There are so many different types of flooring, and the price difference can be huge. Knowing which is best for you can vary from whether you are working within a strict budget or if you are going with the look and the features. Here are some types of flooring and their differences to compare.
Of all the different types of flooring available, the beauty of wood makes it one of the most popular for homes, and its versatility is indisputable. It will fit in with your décor, traditional or contemporary, and there is a choice of solid or engineered wood flooring, (a veneer surface of real wood glued to several layers of plywood).
You can select from stunning natural woods including oak, maple, cherry, walnut, mahogany and ash; the more exotic woods such as teak, mesquite and Jarrah come at a premium cost.
An advantage with solid wood floors is that they can be sanded and refinished many times, ensuring both durability and flexibility. As every wood offers its own unique combination of colour and grain, you can be assured of individuality.
Laminate flooring offers a variety of design solutions and is suitable for any room in your home or workplace. It’s a multi-layer synthetic flooring product which has been fused together using a special lamination technique, and because of its flexibility, comes in many finishes such as embossed, textured or smooth, with various effects, including stone, wood, slate and tiles, often with a choice of a matt or gloss finish.
Laminate flooring easy to install, but it also requires very little maintenance, is resistant to stains, waterproof and is easy to keep hygienically clean.The downside of this type of flooring is that it is hard and cold underfoot and can be slippery when wet. Another disadvantage is that as it’s synthetic, it’s not possible to sand or refinish scuff marks.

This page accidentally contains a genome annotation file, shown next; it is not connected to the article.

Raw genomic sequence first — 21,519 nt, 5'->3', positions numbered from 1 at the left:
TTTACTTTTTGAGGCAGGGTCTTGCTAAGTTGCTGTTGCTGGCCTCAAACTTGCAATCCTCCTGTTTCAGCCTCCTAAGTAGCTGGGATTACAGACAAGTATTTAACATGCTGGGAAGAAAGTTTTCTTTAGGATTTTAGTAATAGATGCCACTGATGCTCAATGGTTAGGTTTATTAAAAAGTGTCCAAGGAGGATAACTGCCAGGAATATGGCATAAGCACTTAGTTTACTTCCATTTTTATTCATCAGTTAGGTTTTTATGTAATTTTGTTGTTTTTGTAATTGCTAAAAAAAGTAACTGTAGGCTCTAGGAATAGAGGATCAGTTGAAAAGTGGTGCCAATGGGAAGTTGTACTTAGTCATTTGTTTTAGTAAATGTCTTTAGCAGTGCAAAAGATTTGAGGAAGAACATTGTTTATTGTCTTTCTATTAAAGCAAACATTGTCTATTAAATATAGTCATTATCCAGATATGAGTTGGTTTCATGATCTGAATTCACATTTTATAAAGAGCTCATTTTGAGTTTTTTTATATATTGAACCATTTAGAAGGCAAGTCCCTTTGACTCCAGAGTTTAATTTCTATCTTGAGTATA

Vinyl flooring is resistant to heavy use, so perfect for your high-traffic areas. There is a wide range of different looks, including tiles, wood, stone, parquet, brick and chequerboard, all easily achieved without the painstaking task of designing and laying the pattern.
As it’s available in various styles, thickness and textures, it suits any room or lifestyle. Vinyl is perfect for homes with small children, pets and allergy sufferers as it is easy to clean. Its water-resistant qualities make it is versatile enough to use for kitchen flooring and bathrooms, however, due to its soft texture, it can be easily marked by pointed heels and sharp objects, the repair of which is not easy. If you have underfloor heating, then you should check carefully because most vinyl flooring is not compatible.
With so many styles, patterns and fabrics available, it’s best that you plan which type of carpet will go where to ensure maximum lifespan. The more luxurious, softer pile is terrific in bedrooms, while a low-pile, dense tuft is perfect for high traffic areas.
Wool is more expensive but offers exceptional qualities, including durability, insulation and noise reduction, while Polypropylene is tough and resistant to stains. Polyamide provides a great range of colours and Polyester is frequently used for textured or shag pile carpets.
Carpet will immediately make your home cosy, and amongst the many types of flooring for homes available, it remains a favourite. It is quickly laid by a professional, so it is cost-effective labour-wise.
This type of flooring can be an excellent investment, as it will last a lifetime, and there is a tremendous amount of choice, including colour and surface texture.
Travertine is very popular with its earthy, weathered appearance, while slate is very popular, not only does it add style, it is also waterproof and affordable. Limestone flooring comes in a variety of qualities and depths and is usually quite pale in colour, so perfect for dark areas.
There are several different finishes, including honed and polished, creating a versatile look that will improve with age. The timeless appeal of stone flooring ensures a warm look, and as it is a natural product, it is also eco-friendly.
However, stone flooring is not only labour intensive on installation, it can also be expensive and it requires constant upkeep as it is susceptible to staining and is often slippery when wet.